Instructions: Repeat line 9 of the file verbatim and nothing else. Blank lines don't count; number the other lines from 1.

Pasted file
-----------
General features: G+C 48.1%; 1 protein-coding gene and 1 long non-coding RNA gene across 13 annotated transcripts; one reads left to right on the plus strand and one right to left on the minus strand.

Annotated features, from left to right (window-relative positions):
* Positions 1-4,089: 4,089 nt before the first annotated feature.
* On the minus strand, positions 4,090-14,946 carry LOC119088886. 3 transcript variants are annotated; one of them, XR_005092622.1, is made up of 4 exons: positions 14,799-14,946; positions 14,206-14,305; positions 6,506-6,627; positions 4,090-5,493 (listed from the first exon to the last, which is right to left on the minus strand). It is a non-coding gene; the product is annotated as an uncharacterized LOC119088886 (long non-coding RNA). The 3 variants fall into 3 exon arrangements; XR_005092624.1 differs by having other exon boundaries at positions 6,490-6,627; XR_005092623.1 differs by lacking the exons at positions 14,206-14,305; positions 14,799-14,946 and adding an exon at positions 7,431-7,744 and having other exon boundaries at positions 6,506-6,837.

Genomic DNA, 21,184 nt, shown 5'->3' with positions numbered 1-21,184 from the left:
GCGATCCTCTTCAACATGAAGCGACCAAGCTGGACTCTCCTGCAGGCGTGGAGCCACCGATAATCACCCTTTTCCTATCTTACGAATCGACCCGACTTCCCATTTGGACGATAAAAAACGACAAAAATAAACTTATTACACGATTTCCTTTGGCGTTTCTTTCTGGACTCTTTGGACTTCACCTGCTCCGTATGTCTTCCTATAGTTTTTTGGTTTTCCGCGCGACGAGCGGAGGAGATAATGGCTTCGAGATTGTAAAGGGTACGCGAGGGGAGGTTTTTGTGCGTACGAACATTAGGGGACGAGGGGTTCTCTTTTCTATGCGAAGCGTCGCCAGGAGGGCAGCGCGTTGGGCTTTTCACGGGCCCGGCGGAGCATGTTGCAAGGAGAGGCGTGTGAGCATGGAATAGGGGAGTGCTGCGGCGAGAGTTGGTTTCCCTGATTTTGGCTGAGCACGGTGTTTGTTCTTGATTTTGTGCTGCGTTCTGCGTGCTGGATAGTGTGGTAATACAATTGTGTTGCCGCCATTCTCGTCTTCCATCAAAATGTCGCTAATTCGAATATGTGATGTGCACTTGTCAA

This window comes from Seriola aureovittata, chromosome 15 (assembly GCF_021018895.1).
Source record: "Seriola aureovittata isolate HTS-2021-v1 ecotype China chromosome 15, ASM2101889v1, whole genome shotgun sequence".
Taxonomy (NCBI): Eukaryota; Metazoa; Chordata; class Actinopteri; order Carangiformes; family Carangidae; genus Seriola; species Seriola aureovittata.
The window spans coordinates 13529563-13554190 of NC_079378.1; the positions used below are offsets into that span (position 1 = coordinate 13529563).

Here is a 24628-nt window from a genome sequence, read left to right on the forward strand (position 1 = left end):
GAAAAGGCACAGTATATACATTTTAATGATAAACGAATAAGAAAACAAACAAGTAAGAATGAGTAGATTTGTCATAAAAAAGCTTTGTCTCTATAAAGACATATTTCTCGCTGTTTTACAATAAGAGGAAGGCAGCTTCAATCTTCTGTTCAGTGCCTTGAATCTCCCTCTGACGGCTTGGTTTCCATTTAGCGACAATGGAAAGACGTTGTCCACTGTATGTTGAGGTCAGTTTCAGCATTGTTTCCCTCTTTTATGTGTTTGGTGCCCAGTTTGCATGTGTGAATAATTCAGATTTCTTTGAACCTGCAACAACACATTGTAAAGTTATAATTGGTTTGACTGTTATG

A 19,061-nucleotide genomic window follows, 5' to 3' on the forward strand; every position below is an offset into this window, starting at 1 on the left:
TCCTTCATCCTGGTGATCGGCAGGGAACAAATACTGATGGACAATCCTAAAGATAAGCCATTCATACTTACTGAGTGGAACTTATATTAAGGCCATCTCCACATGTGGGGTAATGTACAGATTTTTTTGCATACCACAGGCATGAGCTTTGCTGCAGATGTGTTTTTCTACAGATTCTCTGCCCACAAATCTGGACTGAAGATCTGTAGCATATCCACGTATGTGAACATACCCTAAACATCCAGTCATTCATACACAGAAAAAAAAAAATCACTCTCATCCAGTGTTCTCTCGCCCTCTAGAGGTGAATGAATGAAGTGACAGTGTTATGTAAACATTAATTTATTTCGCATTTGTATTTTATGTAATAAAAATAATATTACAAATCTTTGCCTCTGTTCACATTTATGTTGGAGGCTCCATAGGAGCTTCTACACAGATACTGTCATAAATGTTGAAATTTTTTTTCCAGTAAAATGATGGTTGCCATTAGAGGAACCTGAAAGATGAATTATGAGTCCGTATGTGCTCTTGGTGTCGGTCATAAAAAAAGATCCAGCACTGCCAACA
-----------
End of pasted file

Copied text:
Taxonomy (NCBI): Eukaryota; Metazoa; Chordata; class Actinopteri; order Carangiformes; family Carangidae; genus Seriola; species Seriola aureovittata.